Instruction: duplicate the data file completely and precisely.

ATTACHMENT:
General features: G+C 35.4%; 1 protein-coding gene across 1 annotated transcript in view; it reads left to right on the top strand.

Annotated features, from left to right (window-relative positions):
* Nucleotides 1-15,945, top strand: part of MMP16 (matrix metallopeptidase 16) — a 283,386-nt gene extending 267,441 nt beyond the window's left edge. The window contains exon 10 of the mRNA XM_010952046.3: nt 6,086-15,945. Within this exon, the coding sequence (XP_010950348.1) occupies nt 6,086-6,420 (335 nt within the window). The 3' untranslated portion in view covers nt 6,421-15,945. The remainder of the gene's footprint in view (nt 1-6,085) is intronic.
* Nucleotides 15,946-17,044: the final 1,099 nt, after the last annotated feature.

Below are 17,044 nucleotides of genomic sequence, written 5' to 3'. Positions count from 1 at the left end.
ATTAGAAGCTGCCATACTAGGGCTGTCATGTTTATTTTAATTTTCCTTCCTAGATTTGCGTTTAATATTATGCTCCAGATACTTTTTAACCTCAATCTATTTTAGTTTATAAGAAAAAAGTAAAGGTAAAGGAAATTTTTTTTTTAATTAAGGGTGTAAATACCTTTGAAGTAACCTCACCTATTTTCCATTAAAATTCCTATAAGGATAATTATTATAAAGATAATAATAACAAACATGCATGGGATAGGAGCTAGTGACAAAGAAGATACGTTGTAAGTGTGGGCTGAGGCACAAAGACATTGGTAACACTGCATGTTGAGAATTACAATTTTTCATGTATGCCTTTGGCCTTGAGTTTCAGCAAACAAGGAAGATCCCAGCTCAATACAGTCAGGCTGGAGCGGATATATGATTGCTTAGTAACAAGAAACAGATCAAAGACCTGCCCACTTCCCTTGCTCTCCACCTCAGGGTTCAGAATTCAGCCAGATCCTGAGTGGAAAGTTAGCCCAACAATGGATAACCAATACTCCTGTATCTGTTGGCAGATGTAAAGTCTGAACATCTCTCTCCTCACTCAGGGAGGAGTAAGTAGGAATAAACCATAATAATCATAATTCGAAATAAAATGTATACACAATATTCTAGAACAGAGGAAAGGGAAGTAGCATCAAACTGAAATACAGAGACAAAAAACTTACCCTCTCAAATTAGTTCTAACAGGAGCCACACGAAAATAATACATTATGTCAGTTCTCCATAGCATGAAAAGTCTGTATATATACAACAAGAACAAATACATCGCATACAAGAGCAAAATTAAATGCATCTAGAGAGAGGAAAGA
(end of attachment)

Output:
General features: G+C 35.4%; 1 protein-coding gene across 1 annotated transcript in view; it reads left to right on the top strand.

Annotated features, from left to right (window-relative positions):
* Nucleotides 1-15,945, top strand: part of MMP16 (matrix metallopeptidase 16) — a 283,386-nt gene extending 267,441 nt beyond the window's left edge. The window contains exon 10 of the mRNA XM_010952046.3: nt 6,086-15,945. Within this exon, the coding sequence (XP_010950348.1) occupies nt 6,086-6,420 (335 nt within the window). The 3' untranslated portion in view covers nt 6,421-15,945. The remainder of the gene's footprint in view (nt 1-6,085) is intronic.
* Nucleotides 15,946-17,044: the final 1,099 nt, after the last annotated feature.

Below are 17,044 nucleotides of genomic sequence, written 5' to 3'. Positions count from 1 at the left end.
ATTAGAAGCTGCCATACTAGGGCTGTCATGTTTATTTTAATTTTCCTTCCTAGATTTGCGTTTAATATTATGCTCCAGATACTTTTTAACCTCAATCTATTTTAGTTTATAAGAAAAAAGTAAAGGTAAAGGAAATTTTTTTTTTAATTAAGGGTGTAAATACCTTTGAAGTAACCTCACCTATTTTCCATTAAAATTCCTATAAGGATAATTATTATAAAGATAATAATAACAAACATGCATGGGATAGGAGCTAGTGACAAAGAAGATACGTTGTAAGTGTGGGCTGAGGCACAAAGACATTGGTAACACTGCATGTTGAGAATTACAATTTTTCATGTATGCCTTTGGCCTTGAGTTTCAGCAAACAAGGAAGATCCCAGCTCAATACAGTCAGGCTGGAGCGGATATATGATTGCTTAGTAACAAGAAACAGATCAAAGACCTGCCCACTTCCCTTGCTCTCCACCTCAGGGTTCAGAATTCAGCCAGATCCTGAGTGGAAAGTTAGCCCAACAATGGATAACCAATACTCCTGTATCTGTTGGCAGATGTAAAGTCTGAACATCTCTCTCCTCACTCAGGGAGGAGTAAGTAGGAATAAACCATAATAATCATAATTCGAAATAAAATGTATACACAATATTCTAGAACAGAGGAAAGGGAAGTAGCATCAAACTGAAATACAGAGACAAAAAACTTACCCTCTCAAATTAGTTCTAACAGGAGCCACACGAAAATAATACATTATGTCAGTTCTCCATAGCATGAAAAGTCTGTATATATACAACAAGAACAAATACATCGCATACAAGAGCAAAATTAAATGCATCTAGAGAGAGGAAAGA